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Mary Tudor

Mary Tudor [Kindle Edition]

David Loades
3.0 out of 5 stars  See all reviews (2 customer reviews)

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Product Description


'Neither Starkey nor Weir has the assurance and command of Loades' SIMON HEFFER, LITERARY REVIEW 'David Loades Tudor biographies are both highly enjoyable and instructive, the perfect combination' ANTONIA FRASER --Antonia Fraser

Product Description

'Neither Starkey nor Weir has the assurance and command of Loades' SIMON HEFFER, LITERARY REVIEW 'David Loades Tudor biographies are both highly enjoyable and instructive, the perfect combination' ANTONIA FRASER --Antonia Fraser

Daughter of Henry VIII, half-sister to the future Elizabeth I, the dramatic story of the first woman to rule England - and the cruel fate of those who opposed her iron will. Mary Tudor was the first female English sovereign - a ruling queen who was not simply the consort of the king. Yet little is known about this complex woman, whose reputation for ruthlessness belied her emotional fragility and who, like her half-sister Elizabeth, had to survive from childhood in the turbulent Tudor court. David Loades explores the twisting path whereby Princess Mary, daughter of a rejected wife, Catherine of Aragon, and a capricious father - Henry VIII - endured disfavour, personal crisis and house arrest to emerge as Queen of England with huge popular support. The high promise of her reign contrasts with the personal tragedies and disappointments that followed, from the Smithfield burnings and the loss of Calais to her doomed, loveless marriage to Philip of Spain. Loades' probing yet sympathetic account reveals an intriguing personality, impelled by deep-set beliefs and principles yet uncertain how to behave in a 'man's' role.

The Kindle Edition of "Mary Tudor" by David Loades includes 40 black and white and 40 colour illustrations

Product details

  • Format: Kindle Edition
  • File Size: 3063 KB
  • Print Length: 431 pages
  • Publisher: Amberley Publishing (19 Jan 2012)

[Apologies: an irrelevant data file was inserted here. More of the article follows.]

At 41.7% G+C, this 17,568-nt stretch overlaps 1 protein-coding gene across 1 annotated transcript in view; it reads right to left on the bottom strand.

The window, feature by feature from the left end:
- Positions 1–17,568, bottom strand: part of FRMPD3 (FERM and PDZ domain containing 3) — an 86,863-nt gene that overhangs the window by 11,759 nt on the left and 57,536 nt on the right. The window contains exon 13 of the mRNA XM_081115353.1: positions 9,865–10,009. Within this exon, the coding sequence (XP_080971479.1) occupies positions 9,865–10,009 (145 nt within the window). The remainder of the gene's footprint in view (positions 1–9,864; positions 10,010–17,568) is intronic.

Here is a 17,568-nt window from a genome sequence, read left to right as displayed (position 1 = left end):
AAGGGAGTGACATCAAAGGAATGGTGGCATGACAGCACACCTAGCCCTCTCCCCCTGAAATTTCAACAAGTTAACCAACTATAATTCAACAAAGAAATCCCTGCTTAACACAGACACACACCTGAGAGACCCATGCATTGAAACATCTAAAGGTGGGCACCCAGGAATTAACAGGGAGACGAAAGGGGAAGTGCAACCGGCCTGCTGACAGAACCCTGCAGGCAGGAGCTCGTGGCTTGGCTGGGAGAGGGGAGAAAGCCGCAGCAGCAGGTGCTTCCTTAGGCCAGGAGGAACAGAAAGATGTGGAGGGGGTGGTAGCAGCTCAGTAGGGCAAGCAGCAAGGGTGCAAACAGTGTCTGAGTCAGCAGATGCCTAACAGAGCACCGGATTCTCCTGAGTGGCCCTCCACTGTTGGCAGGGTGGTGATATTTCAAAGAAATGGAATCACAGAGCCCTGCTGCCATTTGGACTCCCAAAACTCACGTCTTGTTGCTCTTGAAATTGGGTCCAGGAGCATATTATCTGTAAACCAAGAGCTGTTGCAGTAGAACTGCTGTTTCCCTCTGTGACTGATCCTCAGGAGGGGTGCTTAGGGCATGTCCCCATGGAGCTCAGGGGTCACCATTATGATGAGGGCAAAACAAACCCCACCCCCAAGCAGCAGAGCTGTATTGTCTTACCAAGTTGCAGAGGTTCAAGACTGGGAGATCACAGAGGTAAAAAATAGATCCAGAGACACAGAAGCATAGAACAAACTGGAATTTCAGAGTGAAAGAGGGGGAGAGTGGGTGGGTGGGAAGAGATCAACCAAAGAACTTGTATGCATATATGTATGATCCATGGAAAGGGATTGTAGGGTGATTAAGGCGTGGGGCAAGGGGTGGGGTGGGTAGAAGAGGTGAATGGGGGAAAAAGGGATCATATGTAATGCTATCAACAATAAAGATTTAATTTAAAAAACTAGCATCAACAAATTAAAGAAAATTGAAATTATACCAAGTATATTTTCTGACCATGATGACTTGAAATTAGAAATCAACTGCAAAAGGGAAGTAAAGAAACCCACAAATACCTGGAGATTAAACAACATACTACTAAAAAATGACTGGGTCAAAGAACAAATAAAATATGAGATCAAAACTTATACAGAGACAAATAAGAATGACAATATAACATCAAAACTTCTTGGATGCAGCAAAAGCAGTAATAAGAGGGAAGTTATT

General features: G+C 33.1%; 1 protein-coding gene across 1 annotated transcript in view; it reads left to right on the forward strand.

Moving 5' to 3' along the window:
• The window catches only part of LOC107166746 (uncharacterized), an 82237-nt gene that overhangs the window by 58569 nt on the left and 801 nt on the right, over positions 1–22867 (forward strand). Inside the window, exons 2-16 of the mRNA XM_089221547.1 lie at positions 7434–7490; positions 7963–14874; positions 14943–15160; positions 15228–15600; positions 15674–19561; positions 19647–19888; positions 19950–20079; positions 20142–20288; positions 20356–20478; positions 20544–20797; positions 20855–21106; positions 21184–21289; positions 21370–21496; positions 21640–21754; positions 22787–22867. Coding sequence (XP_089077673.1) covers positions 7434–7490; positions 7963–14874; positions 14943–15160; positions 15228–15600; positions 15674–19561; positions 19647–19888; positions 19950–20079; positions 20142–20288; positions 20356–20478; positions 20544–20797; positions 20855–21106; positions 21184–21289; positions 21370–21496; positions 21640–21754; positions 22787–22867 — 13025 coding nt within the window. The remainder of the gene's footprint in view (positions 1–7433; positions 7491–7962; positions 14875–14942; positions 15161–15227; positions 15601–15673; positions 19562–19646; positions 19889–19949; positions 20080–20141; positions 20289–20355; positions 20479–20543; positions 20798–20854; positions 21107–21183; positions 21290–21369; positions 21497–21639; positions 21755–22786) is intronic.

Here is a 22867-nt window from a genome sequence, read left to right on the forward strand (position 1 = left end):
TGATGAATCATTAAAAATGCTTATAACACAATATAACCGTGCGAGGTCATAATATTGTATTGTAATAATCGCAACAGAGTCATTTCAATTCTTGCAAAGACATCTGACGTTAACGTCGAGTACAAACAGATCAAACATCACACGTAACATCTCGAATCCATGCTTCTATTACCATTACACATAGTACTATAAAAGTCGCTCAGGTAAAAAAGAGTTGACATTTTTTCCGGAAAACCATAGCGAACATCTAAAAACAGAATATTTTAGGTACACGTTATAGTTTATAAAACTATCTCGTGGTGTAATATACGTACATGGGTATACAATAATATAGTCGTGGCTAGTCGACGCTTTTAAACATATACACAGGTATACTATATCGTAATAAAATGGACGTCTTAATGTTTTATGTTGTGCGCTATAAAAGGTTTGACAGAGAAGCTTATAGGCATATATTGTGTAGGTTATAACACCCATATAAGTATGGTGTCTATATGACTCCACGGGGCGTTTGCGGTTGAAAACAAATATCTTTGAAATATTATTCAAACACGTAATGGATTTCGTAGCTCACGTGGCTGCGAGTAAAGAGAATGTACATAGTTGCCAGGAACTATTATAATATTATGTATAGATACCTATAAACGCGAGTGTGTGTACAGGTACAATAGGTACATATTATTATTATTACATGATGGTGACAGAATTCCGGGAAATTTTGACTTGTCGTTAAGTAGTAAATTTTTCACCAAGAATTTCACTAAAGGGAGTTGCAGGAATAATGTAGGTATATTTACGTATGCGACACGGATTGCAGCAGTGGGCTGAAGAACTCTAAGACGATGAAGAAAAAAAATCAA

• Sold by: Amazon Media EU S. r.l.
  • Language: English
  • ASIN: B00700BODK
  • Text-to-Speech: Enabled
  • X-Ray:
  • Average Customer Review: 3.0 out of 5 stars  See all reviews (2 customer reviews)
  • Amazon Bestsellers Rank: #249,550 Paid in Kindle Store (See Top 100 Paid in Kindle Store)
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Most Helpful Customer Reviews
2 of 4 people found the following review helpful
Format:Hardcover|Verified Purchase
Three things attracted me to this book; Mary herself (her tragic early life and controversial reign make her, together with Richard III, the most interesting monarch to read about in my opinion), an update of David Loades's earlier Marian offerings, and the fact that David Loades is a man.

The last point is important to me because as of late the history book shelves have become saturated with female writers who offer a different yet still valid voice to the traditionally dominant male one.

A book written on a woman by a man therefore seems like a breath of fresh air and the differences between David Loades' style and the most recent female writers on Mary, Linda Porter and Anne Whitelock, are obvious.

Loades is very precise and concise in his writing. He gets to the point. He also does not get bogged down in depicting Mary's early life and 'pregnancies' as tragic. Facts are stated. We are left to make up our own minds.

Certain things were emphasised which have not been emphasised in more recent books on Mary; the movement in the late 1530s to make Mary heir to the thrown instead of her half-brother Prince Edward, her belief in the return to the Henrician religious settlement only and not Roman Catholicism during Edward VI's reign, while her husband Philip II of Spain is given importance throughout the marriage and not just during the marriage negiations or Mary's 'pregnancies'.